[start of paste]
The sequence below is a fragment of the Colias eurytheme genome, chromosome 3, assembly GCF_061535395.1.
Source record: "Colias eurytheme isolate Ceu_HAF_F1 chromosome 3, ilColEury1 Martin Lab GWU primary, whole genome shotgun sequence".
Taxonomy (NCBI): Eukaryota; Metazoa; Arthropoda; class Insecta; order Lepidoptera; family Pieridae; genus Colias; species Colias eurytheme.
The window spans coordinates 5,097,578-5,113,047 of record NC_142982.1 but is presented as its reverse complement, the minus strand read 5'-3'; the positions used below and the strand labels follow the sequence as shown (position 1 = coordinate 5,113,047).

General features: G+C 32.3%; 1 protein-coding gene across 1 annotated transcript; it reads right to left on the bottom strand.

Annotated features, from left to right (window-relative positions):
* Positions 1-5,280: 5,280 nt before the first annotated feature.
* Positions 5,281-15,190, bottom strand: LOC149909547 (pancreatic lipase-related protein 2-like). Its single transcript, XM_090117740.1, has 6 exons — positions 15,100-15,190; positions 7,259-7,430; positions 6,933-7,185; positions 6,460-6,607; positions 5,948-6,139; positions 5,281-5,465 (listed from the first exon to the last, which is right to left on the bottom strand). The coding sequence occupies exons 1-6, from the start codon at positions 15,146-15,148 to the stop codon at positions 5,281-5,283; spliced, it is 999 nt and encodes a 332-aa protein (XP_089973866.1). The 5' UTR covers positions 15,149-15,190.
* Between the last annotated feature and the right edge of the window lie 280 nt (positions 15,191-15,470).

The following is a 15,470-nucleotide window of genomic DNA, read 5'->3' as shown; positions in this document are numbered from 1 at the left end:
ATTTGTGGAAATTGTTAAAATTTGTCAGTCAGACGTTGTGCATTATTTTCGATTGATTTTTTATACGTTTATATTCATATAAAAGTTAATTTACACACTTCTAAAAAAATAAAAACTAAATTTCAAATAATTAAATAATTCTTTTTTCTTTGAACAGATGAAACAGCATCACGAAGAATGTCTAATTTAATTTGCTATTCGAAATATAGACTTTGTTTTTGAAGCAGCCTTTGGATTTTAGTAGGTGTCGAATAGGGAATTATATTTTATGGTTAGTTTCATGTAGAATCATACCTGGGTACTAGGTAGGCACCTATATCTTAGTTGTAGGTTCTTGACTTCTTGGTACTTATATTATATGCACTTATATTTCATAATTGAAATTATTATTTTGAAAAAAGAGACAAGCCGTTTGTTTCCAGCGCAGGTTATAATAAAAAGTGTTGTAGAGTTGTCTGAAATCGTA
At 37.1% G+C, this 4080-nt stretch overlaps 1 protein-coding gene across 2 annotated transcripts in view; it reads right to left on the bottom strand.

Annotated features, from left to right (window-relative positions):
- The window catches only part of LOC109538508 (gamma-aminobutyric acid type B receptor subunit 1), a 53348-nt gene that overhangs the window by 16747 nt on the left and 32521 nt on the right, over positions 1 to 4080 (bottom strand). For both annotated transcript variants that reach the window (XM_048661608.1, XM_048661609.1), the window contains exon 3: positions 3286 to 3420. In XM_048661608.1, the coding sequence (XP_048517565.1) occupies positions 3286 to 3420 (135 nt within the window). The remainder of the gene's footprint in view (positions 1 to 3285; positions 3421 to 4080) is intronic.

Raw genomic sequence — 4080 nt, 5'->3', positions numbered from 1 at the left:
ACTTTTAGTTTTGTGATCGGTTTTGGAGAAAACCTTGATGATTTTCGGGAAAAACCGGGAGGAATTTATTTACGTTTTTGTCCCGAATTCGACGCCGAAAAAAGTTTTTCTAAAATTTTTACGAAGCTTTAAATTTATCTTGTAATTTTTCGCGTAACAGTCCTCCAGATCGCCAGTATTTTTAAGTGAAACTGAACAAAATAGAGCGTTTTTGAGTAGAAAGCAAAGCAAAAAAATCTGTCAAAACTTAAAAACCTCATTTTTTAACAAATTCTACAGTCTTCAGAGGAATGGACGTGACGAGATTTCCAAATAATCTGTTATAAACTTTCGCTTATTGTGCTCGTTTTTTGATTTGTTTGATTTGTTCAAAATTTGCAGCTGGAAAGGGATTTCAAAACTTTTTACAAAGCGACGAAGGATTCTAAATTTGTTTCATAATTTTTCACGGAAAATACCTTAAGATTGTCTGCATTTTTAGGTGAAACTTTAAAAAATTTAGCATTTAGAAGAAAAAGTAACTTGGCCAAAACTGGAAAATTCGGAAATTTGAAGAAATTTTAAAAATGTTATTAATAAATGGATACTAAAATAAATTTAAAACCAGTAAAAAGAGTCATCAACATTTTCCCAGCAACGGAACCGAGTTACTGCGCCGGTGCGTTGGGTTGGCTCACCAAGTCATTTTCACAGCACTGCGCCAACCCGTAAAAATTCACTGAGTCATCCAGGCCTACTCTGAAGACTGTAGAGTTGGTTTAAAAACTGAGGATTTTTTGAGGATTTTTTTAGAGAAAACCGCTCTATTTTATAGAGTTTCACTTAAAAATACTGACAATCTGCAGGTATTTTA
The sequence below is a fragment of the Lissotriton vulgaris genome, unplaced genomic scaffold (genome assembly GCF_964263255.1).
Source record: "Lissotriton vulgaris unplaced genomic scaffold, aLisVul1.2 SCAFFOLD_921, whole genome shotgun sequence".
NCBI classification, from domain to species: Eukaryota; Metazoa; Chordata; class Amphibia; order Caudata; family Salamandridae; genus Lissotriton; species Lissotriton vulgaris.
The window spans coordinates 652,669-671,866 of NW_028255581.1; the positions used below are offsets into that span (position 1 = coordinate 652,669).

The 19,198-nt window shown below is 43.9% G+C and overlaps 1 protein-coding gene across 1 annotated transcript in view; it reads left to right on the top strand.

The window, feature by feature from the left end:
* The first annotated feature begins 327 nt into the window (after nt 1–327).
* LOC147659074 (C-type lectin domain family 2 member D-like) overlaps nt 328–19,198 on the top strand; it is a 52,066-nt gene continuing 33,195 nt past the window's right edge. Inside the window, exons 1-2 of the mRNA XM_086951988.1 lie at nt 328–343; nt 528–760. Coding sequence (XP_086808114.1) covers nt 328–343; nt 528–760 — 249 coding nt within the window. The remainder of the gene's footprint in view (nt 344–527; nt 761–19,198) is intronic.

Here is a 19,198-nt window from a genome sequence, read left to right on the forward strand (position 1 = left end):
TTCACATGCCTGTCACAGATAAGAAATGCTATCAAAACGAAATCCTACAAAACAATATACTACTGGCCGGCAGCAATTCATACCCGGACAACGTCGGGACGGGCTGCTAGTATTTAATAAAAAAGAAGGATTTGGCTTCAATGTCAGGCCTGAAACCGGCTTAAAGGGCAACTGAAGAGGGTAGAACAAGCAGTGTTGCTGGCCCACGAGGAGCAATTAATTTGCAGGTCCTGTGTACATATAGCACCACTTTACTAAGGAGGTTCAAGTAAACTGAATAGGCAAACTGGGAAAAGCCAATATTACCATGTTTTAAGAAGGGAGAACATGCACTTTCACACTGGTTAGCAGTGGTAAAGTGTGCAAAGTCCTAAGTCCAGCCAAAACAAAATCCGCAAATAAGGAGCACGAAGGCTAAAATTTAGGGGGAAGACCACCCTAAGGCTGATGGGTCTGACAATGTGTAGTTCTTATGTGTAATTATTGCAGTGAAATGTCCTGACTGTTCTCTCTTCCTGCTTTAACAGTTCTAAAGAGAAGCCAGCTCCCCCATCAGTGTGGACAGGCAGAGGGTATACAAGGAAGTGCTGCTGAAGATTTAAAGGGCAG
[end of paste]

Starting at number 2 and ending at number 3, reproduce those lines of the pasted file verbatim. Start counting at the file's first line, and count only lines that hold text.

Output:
Source record: "Colias eurytheme isolate Ceu_HAF_F1 chromosome 3, ilColEury1 Martin Lab GWU primary, whole genome shotgun sequence".
Taxonomy (NCBI): Eukaryota; Metazoa; Arthropoda; class Insecta; order Lepidoptera; family Pieridae; genus Colias; species Colias eurytheme.